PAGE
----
philosophy of science: meaning and functions (Introduction)

by David Turell @, Saturday, September 15, 2018, 19:21 (7 days ago) @ Balance_Maintained

TONY: : Because in our observed experience, like begets like.

So did your God “beget” lots of gods like himself, or has he remained unique?


Tony: From a biblical perspective, he is still unique, despite having created other powerful beings. (Elohim literally means powerful ones, and his title literally is "most powerful one"). There is even implications in the Bible that at some point humanity has the potential to become "like god", though to what extent is still unclear.

TONY: Creating, spawning, birthing, whatever you want to call it, but yes, you have his first direct act of creation. The jiggling of Mary has nothing to do with this part, honestly, but if you are ok with the idea of a spiritual soul attached to human flesh, and also ok with God having designed DNA, then why is it unreasonable for him to splice a bit of custom DNA and attach energy to the fertilized zygote?

DHW They are big “ifs”, but for argument’s sake I’ll accept them. How does this explain the “first direct act of creation” as being an immaterial mind giving birth to another immaterial mind? And again, what is the purpose?

TONY: Of course they are "big ifs". The purpose is life, growth, development. There reached a point where it could no longer grow in isolation.

dhw: “It” presumably means your first cause energy which you call God. So it needed other forms of life to enable itself to grow and develop. Would it be wrong to assume that the only way your God could develop would be through learning from new experiences? In which case, whether he/it started by creating other gods, or simply moved straight to creating material cells is actually irrelevant to the question of purpose. He created material cells because he wanted new experiences from which he could grow and develop. And why did he want to grow and develop? Could it be that he was not satisfied with just being there all on his own, doing and learning nothing?


Tony: I don't think it is irrelevant, from a logical perspective or from a perspective of his development. First, it makes sense that he would create others similar to himself before making those unlike himself. Second, it makes sense that he would start with a single prototype before trying to create a universe. Third, from a biblical perspective, he let others do much of the work of creating the universe, but he supplied the power and knowledge. I don't think it is possible for a living being NOT to seek new experiences. I think if we hit that point, death awaits.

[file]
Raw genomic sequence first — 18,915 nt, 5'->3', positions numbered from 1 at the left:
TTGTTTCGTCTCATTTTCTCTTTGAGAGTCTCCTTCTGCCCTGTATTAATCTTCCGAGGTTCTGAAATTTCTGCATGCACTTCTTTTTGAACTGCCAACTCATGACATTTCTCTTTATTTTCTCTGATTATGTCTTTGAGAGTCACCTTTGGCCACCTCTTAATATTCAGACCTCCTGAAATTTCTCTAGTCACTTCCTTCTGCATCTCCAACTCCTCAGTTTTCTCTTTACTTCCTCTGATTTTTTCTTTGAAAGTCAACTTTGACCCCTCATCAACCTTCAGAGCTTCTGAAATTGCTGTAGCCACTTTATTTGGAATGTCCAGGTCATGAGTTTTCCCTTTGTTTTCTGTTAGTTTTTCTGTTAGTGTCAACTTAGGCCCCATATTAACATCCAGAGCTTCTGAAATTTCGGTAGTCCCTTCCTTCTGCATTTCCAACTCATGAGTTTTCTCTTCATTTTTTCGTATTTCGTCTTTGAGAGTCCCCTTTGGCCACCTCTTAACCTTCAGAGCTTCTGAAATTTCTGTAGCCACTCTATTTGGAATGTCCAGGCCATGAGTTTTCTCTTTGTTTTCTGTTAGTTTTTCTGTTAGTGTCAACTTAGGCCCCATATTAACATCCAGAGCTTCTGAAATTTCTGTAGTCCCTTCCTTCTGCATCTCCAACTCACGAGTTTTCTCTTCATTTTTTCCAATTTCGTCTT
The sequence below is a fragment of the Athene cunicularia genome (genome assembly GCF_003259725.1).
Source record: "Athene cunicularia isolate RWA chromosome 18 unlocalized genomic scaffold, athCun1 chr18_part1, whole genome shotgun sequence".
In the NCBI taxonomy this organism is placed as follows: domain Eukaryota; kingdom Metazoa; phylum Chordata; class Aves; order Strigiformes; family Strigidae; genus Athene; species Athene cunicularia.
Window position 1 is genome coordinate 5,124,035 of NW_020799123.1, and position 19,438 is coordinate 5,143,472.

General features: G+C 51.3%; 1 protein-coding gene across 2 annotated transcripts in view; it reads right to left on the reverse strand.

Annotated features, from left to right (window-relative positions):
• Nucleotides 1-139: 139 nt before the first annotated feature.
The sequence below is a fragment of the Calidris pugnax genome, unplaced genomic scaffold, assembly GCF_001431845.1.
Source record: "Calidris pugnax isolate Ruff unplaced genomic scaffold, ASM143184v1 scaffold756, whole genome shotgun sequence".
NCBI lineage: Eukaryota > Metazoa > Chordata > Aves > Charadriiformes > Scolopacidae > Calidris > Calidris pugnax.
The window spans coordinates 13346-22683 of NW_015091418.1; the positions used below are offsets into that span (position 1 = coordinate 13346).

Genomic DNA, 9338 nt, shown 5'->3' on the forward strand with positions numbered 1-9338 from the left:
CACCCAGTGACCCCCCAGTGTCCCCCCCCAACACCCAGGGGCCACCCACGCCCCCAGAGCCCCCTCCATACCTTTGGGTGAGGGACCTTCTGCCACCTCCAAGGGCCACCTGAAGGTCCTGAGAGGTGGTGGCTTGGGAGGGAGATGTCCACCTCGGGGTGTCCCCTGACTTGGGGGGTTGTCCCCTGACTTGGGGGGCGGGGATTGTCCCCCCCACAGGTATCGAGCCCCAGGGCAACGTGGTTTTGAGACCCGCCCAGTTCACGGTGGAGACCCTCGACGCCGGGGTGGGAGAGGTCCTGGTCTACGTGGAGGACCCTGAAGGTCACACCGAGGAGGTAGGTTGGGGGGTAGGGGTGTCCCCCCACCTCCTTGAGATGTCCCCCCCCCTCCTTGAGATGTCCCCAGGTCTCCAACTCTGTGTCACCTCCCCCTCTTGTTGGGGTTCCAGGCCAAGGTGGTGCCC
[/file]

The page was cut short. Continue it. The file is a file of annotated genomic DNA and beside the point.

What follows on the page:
TONY: It is a possibility. You have no problem considering that there is a "something" immaterial that interacts with your material body, so why should the consideration of a "something" that doesn't need a material body be such a stretch?

DHW You are right. I have never said that God’s existence is not a possibility, and I have never rejected the possibility that there is a soul which survives the death of the material body, and so I should not reject the possibility that your God also created other gods, angels, devils and whatever other unknown life forms anybody cares to imagine. However, we are still stuck with your question concerning their purpose, and according to you, the purpose is that these will enable him to grow and develop to “fullness”.

dHW: .. if God exists, the purpose of the universe and of the life he created may have been to provide a spectacle that would relieve his boredom (and which by the way would also increase his “fullness”, through all his new experiences). ..

TONY: It just seems to trivial to me, honestly, for the amount of effort that would have needed to go into creating all the way see.

DHW: The greater the spectacle, the greater the relief and indeed the satisfaction of creating something so fascinating. Besides, why is it more trivial than your God and his spiritual “spawn” aspiring to some nebulous kind of “fullness”?

TONY: When I can articulate that clearly, I will.

DHW Until then, I have to say I see very little difference between your concept of the “purpose of everything” and my own theistic hypothesis. Your God had had enough of his isolation, and wanted something other than himself to focus on so that he could have a fuller existence. Sort of relieving the boredom, wouldn’t you say?


Tony: That still seems a trivial summary compared to growth.

It is trivial in the sense that dhw persists in humanizing God as he imagines God.


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